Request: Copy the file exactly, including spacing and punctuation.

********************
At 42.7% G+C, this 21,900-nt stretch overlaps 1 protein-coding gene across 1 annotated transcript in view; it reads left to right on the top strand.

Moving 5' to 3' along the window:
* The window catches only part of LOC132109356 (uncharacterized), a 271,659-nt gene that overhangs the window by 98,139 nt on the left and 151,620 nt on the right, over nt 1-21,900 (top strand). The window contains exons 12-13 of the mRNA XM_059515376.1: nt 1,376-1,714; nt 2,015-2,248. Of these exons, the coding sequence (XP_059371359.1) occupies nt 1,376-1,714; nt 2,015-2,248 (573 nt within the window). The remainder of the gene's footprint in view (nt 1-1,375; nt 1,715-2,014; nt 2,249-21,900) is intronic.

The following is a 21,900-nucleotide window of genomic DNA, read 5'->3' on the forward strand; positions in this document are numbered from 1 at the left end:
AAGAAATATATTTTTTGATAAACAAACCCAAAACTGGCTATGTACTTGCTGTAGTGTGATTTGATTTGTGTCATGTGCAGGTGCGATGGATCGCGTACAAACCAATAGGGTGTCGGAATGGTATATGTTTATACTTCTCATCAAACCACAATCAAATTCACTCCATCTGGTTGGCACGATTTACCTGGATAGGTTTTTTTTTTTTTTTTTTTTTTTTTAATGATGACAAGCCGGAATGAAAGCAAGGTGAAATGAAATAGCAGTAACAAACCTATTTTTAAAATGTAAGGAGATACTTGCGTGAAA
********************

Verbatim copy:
At 42.7% G+C, this 21,900-nt stretch overlaps 1 protein-coding gene across 1 annotated transcript in view; it reads left to right on the top strand.

Moving 5' to 3' along the window:
* The window catches only part of LOC132109356 (uncharacterized), a 271,659-nt gene that overhangs the window by 98,139 nt on the left and 151,620 nt on the right, over nt 1-21,900 (top strand). The window contains exons 12-13 of the mRNA XM_059515376.1: nt 1,376-1,714; nt 2,015-2,248. Of these exons, the coding sequence (XP_059371359.1) occupies nt 1,376-1,714; nt 2,015-2,248 (573 nt within the window). The remainder of the gene's footprint in view (nt 1-1,375; nt 1,715-2,014; nt 2,249-21,900) is intronic.

The following is a 21,900-nucleotide window of genomic DNA, read 5'->3' on the forward strand; positions in this document are numbered from 1 at the left end:
AAGAAATATATTTTTTGATAAACAAACCCAAAACTGGCTATGTACTTGCTGTAGTGTGATTTGATTTGTGTCATGTGCAGGTGCGATGGATCGCGTACAAACCAATAGGGTGTCGGAATGGTATATGTTTATACTTCTCATCAAACCACAATCAAATTCACTCCATCTGGTTGGCACGATTTACCTGGATAGGTTTTTTTTTTTTTTTTTTTTTTTTTAATGATGACAAGCCGGAATGAAAGCAAGGTGAAATGAAATAGCAGTAACAAACCTATTTTTAAAATGTAAGGAGATACTTGCGTGAAA